Unless a woman was a genius who never slept, it just isn't possible for her to be SuperMom, SuperDoc, and SuperWife. Still, egged on by the politically correct rhetoric in America, some women pressure themselves to be SuperWoman not realizing that something has to give. According to one of my friends who is a woman and a doctor, what gives is often their dedication to and mastery of medicine. Her beef with female physicians is that too many of them are lackadaisical 9-to-5 docs who spend more time baking cookies, shopping, and reading Family Circle magazine than they do reading medical journals. Especially in emergency medicine and the primary care specialties (such as Internal Medicine and Family Practice, both of which draw many women) in which a doctor's knowledge base is so diverse, there just aren't enough hours in a day for a woman to be a superb doctor and everything else that society is telling her she should be. It's no wonder why some women feel so pressured.
Don't interpret this as a criticism of women. It's not. On a level playing field, women can be just as competent as men. The problem starts when women begin diluting their professional time—that's when they begin knocking their heads against the "darn, there are only 24 hours in a day" problem. Even if a woman were married to a man who is willing to share housework, the responsibilities of motherhood are not so easily met. If you're a surgeon who gets home at night after your kids are in bed, who is going to hug them when they need a hug? Your nanny? Or if you skedaddle out of the hospital early to greet your kids when they get home from school, who is going to take care of your patients in the hospital? Or do you think that patients develop problems only from 9 AM to 3 PM? Again, something has to give if you try to have it all. You can decide where you want to cut corners, but you can't avoid the reality that cutting corners will be necessary. I know that, Dr. Conley knows that, and my friend the female doctor knows that, too.
So do male doctors in positions of power have valid reasons for discriminating against women? As painful as that question is, it is a question that begs to be answered. Considering what I just said, you might surmise that the discrimination and harassment of women is a boorish way of informing women that they can't have it all. The problem is that the women, such as Dr. Conley and some other equally dedicated women mentioned in her book, who were the targets of this abuse are not the women who try to have it all and thus are the ones giving their patients the short end of the stick. When a person like Dr. Conley is targeted, it's clear that this is a real problem. In solving this problem, however, I think we should not let the pendulum swing too far and fail to acknowledge that while it is an execration to discriminate against women who are as qualified and dedicated as men, we should not penalize patients by sweeping under the carpet the fact that doctors who think they can do it all are too optimistic.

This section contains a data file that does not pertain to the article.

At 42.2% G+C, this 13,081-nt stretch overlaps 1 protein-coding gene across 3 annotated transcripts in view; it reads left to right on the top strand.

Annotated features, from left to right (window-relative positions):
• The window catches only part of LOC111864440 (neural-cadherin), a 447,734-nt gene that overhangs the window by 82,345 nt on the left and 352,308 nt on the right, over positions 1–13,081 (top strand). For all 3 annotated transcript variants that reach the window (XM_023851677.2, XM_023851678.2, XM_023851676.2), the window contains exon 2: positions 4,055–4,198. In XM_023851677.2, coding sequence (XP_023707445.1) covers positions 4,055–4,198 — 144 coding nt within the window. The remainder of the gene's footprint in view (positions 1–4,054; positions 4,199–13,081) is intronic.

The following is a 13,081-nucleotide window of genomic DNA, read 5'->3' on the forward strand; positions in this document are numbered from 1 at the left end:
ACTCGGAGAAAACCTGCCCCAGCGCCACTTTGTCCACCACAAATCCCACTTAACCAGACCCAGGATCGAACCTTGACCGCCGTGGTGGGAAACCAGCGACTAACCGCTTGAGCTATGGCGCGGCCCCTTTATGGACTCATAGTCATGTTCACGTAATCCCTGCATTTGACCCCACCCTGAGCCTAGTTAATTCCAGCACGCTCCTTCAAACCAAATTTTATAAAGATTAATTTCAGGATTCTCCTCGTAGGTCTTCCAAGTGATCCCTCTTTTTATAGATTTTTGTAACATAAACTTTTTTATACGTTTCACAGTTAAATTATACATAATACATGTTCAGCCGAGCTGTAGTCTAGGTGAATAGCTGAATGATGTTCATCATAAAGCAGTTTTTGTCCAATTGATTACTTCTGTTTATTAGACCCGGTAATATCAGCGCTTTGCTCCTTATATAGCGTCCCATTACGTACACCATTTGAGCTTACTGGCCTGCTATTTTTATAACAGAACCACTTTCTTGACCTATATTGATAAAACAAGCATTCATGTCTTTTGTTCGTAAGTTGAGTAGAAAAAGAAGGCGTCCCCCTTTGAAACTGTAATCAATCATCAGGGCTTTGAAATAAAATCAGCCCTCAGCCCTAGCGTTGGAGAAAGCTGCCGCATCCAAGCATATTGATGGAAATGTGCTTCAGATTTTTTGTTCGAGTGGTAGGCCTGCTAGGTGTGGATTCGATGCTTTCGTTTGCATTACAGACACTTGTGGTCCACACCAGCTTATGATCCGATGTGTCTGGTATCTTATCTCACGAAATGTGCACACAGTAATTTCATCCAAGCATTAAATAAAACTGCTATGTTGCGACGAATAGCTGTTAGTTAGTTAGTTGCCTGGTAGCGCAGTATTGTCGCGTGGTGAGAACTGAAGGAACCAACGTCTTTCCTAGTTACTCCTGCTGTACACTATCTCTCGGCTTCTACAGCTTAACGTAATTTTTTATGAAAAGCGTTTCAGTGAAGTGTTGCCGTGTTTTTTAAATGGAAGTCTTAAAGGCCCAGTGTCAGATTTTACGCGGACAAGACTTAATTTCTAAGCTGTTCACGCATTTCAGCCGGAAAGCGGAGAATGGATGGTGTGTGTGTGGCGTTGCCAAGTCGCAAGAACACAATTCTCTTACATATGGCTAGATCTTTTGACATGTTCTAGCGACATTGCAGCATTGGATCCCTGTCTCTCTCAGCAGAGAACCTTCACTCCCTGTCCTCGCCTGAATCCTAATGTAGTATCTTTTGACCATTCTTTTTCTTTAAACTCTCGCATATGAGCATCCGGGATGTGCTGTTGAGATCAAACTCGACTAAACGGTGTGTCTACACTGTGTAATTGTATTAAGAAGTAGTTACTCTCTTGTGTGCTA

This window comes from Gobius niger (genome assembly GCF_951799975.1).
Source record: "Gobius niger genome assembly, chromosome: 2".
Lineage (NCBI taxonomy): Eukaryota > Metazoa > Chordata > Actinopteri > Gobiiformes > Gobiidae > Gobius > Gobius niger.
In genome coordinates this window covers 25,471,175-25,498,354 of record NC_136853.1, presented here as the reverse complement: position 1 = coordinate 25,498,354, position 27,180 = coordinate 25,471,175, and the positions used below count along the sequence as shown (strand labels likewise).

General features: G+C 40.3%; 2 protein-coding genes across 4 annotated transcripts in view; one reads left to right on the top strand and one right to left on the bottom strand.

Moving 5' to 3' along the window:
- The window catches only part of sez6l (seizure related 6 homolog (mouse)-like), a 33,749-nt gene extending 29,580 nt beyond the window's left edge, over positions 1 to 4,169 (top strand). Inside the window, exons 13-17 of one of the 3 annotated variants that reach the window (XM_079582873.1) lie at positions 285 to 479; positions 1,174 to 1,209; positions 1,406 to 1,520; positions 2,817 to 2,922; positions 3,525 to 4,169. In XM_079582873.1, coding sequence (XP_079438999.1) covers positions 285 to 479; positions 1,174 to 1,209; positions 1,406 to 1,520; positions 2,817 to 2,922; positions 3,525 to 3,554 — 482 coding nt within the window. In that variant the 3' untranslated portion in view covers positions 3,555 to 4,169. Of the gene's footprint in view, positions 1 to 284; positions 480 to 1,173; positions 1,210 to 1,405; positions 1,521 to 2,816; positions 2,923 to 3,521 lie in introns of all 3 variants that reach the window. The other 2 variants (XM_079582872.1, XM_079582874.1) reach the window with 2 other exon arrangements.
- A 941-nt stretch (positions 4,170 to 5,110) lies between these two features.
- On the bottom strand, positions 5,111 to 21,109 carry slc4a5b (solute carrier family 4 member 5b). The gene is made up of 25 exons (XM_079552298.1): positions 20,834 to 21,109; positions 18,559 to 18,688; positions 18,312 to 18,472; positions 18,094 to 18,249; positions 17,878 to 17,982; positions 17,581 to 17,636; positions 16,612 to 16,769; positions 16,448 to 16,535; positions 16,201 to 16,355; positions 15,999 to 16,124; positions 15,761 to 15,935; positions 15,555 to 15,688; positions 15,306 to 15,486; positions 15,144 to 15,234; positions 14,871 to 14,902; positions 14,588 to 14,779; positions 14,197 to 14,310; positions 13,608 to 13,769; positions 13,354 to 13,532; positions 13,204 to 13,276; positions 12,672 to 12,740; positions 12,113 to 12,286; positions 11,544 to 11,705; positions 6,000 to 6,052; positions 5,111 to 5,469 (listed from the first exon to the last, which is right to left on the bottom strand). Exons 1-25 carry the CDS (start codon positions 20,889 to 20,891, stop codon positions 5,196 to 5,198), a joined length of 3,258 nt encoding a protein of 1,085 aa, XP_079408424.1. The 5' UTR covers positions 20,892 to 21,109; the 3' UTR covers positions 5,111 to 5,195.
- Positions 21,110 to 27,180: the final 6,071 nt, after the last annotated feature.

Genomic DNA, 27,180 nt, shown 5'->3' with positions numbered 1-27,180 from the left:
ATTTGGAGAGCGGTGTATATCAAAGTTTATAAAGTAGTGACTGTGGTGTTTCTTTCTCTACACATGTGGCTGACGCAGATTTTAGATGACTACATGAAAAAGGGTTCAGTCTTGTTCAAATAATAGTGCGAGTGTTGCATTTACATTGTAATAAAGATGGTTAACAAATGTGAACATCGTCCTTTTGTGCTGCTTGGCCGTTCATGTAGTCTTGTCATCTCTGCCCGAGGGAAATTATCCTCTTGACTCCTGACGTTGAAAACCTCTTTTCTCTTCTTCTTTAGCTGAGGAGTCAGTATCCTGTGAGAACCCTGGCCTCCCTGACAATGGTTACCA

Before I read this book, its title lead me to believe that it might be a journal of whining similar to Dr. DasGupta's book (reviewed on my ERbook.net site). However, Dr. Conley is a gifted writer who presented a clear, compelling, and substantive story. On a few occasions my eyes glazed over as she droned on and on belaboring a point for the umpteenth time, but for the most part I didn't want to put the book down. My only major criticism of the book is that it is too focused on abuse of women by men. Since the core of this book hinges on some of the depredations that ensue when power is abused, I think she could have achieved a more balanced perspective by pointing out that powerful people often use their power against men, too—not just women. I've seen male docs fight one another with such a vehemence that it made the stories in Dr. Conley's book seem as pleasant as afternoon tea and cookies with a neighbor. Consequently, while I don't intend to trivialize the unfortunate reality of the abuse Dr. Conley documents, it's important to keep in mind that this abuse is but one aspect of a much larger problem. In defense of Dr. Conley, broadening the scope of this book to include other aspects of hospital politics would have diluted the message she wished to inculcate, and it would have made for a very unwieldy book. With that in mind, I suppose I'm on shaky ground by wishing that her book had a wider focus. Her book, her demeanor, her dedication, her resolve, and her competence are commendable. Dr. Conley is a great doctor and I am happy to have met her, however indirectly, by reading this book.
NOTE: If any readers—female or male—think they know how to overcome this "24 hours in a day" problem, I will gladly post your meritorious responses in this web site to help the many young women who dream of becoming doctors and good wives, mothers, friends, and neighbors. The only realistic solution I can think of is for such a woman to work part-time in a narrow specialty in which she won't be shortchanging her patients by the fact that patients aren't the top priority in her life. In other words, think dermatology or dentistry, not surgery, Internal Medicine, pediatrics, emergency medicine, or cardiology.